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Huntington’s disease is a single-gene neurodegenerative disorder (a genetic disease caused by abnormalities in a single gene). The frequency of this disease varies around the world, with the highest frequencies found in Europe and countries of European origin such as the United States and Australia. The World Health Organization estimates that in Western countries there are between fifty and seventy cases per million people.
The gene associated with Huntington’s disease is named huntingtin (HTT). The HTT gene, which is located on the short arm of chromosome 4, includes a stretch of DNA that is made up of three of the four chemical bases—C, A and G. This stretch of DNA is known as the CAG repeat. Everyone inherits two copies of the HTT gene (one from each biological parent), and most of us inherit two functional (normal) copies. A normal copy of the HTT gene has between 10 and 35 CAG repeats. A dysfunctional (faulty) copy of the HTT gene has more than 35 CAG repeats. A person who inherits one faulty HTT gene is at risk of developing Huntington’s disease because the faulty gene dominates. Persons with between 36 and 39 CAG repeats in one of their two HTT genes may develop Huntington’s disease. Persons with 40 or more CAG repeats in one of their two HTT genes will develop Huntington’s disease.
Because Huntington’s disease is caused by a single gene mutation, it is a prime early target for clinical trials involving somatic cell genome editing. These would be clinical trials involving the genetic modification of patients’ somatic (non-reproductive) cells so that only they (and not their offspring) would be genetically modified. As yet, there are no such trials for Huntington’s disease, but this is very likely just a matter of time.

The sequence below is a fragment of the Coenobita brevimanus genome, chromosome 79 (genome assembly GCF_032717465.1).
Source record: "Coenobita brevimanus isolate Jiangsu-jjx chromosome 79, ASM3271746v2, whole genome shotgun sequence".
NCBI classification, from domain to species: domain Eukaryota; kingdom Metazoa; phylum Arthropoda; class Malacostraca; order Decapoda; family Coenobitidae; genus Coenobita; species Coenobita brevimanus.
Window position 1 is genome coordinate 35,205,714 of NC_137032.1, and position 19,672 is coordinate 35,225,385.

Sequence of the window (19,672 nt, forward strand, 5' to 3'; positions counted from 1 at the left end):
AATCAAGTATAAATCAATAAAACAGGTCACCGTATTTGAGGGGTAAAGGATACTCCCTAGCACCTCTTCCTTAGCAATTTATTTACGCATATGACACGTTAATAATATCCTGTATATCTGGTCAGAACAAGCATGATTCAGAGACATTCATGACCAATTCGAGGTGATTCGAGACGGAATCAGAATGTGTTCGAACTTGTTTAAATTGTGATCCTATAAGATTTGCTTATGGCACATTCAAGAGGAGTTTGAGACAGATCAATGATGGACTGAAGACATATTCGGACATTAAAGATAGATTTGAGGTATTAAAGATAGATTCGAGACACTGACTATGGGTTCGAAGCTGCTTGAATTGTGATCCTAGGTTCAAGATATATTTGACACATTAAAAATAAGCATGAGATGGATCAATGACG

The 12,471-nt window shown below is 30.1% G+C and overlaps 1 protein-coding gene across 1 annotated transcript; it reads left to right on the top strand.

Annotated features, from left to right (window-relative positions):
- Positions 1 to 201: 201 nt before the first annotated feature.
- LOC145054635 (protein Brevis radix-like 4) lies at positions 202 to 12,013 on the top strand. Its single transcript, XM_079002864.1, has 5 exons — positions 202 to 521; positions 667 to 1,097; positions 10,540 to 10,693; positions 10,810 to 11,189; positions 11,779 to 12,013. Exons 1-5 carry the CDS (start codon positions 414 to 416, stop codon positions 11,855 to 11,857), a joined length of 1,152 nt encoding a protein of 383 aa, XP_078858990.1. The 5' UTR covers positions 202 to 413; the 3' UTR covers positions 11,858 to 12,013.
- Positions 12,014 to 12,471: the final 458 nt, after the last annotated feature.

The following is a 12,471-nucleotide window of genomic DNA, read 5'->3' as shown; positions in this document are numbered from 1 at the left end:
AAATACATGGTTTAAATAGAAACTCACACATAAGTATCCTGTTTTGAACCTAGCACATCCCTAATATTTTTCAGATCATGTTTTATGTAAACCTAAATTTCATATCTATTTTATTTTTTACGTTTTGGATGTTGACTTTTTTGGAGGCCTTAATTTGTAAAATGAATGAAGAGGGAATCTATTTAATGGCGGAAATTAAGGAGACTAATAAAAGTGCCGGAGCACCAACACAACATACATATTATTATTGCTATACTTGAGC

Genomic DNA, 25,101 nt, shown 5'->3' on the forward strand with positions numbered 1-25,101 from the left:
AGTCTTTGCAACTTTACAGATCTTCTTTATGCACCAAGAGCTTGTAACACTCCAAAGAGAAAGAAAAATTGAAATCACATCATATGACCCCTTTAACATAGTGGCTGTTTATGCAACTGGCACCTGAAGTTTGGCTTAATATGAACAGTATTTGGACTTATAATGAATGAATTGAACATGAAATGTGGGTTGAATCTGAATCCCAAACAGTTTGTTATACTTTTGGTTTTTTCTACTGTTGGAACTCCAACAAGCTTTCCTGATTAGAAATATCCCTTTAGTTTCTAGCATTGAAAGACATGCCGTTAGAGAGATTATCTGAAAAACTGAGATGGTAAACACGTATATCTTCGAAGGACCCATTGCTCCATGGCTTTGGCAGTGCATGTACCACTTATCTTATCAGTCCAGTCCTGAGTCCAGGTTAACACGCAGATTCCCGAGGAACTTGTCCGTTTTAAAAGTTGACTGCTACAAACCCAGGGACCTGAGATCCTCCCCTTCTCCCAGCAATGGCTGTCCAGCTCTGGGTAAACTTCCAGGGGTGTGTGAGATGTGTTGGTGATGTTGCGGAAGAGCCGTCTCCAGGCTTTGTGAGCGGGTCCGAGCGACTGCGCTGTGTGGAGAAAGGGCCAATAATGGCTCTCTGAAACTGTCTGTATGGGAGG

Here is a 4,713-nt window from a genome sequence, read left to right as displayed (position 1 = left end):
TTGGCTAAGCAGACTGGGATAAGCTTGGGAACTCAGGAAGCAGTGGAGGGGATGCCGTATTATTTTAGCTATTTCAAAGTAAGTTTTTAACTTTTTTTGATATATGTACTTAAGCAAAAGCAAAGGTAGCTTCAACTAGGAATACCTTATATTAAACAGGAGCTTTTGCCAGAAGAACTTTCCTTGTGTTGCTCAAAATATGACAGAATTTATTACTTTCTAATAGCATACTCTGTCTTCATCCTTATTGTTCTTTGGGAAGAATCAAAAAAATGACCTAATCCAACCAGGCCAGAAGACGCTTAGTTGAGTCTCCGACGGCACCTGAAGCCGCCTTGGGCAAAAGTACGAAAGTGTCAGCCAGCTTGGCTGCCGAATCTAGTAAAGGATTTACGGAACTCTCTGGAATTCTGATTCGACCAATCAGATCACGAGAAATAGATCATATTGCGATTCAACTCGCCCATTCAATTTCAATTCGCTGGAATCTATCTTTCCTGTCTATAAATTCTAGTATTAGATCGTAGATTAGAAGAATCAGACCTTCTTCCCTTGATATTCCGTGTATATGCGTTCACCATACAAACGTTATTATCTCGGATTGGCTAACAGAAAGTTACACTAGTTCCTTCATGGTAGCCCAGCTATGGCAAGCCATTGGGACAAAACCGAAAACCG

In 2017, a CRISPR pre-clinical trial (a trial in non-human animals) was shown to alleviate neurotoxicity and to reverse some of the neuropathological and behavioral signs of Huntington’s disease in mice that had been genetically modified to have the disease. In early 2018, another team of researchers reported successfully excising the CAG repeat tract of the HTT gene in cells from a patient with Huntington’s disease using a new version of a component of the CRISPR genome-editing system. Usual next steps on the path to research in patients with Huntington’s disease would be additional basic research in cells and further pre-clinical research in mice and larger non-human animal models. In 2018, scientists succeeded in creating genetically modified pigs with the movement problems and the respiratory and cognitive difficulties characteristic of humans with Huntington’s disease. Because these genetically modified pigs are a better model of the disease than the genetically modified mice, they could be useful for testing CRISPR genome-editing technology in somatic cells. In time, with enough evidence of safety and efficacy, the plan would be to proceed with clinical trials involving humans.
Excerpt adapted from Altered Inheritance: CRISPR and the Ethics of Human Genome Editing, by Françoise Baylis. Published by Harvard University Press. Copyright © 2019 by the President and Fellows of Harvard College. Used by permission. All rights reserved.
Featured image: Illustration created by Ernesto del Aguila III, National Human Genome Research Institute.